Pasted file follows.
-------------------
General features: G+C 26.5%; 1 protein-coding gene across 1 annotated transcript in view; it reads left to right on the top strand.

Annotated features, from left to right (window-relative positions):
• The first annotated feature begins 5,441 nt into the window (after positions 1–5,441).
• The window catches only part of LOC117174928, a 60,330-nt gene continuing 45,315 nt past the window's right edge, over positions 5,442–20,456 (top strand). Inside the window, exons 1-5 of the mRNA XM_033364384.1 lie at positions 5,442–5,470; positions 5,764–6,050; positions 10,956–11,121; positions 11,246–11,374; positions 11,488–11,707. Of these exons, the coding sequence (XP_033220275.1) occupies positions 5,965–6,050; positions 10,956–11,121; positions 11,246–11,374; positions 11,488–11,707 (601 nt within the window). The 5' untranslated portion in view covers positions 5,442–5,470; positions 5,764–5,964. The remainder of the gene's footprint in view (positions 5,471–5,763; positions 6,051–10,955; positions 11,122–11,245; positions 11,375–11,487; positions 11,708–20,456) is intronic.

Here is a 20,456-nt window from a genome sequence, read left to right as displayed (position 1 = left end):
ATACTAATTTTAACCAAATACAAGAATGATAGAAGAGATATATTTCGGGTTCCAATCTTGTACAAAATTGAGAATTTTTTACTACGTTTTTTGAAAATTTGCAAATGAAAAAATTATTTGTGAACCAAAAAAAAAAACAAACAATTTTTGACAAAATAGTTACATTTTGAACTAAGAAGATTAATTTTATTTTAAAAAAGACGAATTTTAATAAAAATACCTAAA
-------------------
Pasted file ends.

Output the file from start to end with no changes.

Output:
General features: G+C 26.5%; 1 protein-coding gene across 1 annotated transcript in view; it reads left to right on the top strand.

Annotated features, from left to right (window-relative positions):
• The first annotated feature begins 5,441 nt into the window (after positions 1–5,441).
• The window catches only part of LOC117174928, a 60,330-nt gene continuing 45,315 nt past the window's right edge, over positions 5,442–20,456 (top strand). Inside the window, exons 1-5 of the mRNA XM_033364384.1 lie at positions 5,442–5,470; positions 5,764–6,050; positions 10,956–11,121; positions 11,246–11,374; positions 11,488–11,707. Of these exons, the coding sequence (XP_033220275.1) occupies positions 5,965–6,050; positions 10,956–11,121; positions 11,246–11,374; positions 11,488–11,707 (601 nt within the window). The 5' untranslated portion in view covers positions 5,442–5,470; positions 5,764–5,964. The remainder of the gene's footprint in view (positions 5,471–5,763; positions 6,051–10,955; positions 11,122–11,245; positions 11,375–11,487; positions 11,708–20,456) is intronic.

Here is a 20,456-nt window from a genome sequence, read left to right as displayed (position 1 = left end):
ATACTAATTTTAACCAAATACAAGAATGATAGAAGAGATATATTTCGGGTTCCAATCTTGTACAAAATTGAGAATTTTTTACTACGTTTTTTGAAAATTTGCAAATGAAAAAATTATTTGTGAACCAAAAAAAAAAACAAACAATTTTTGACAAAATAGTTACATTTTGAACTAAGAAGATTAATTTTATTTTAAAAAAGACGAATTTTAATAAAAATACCTAAA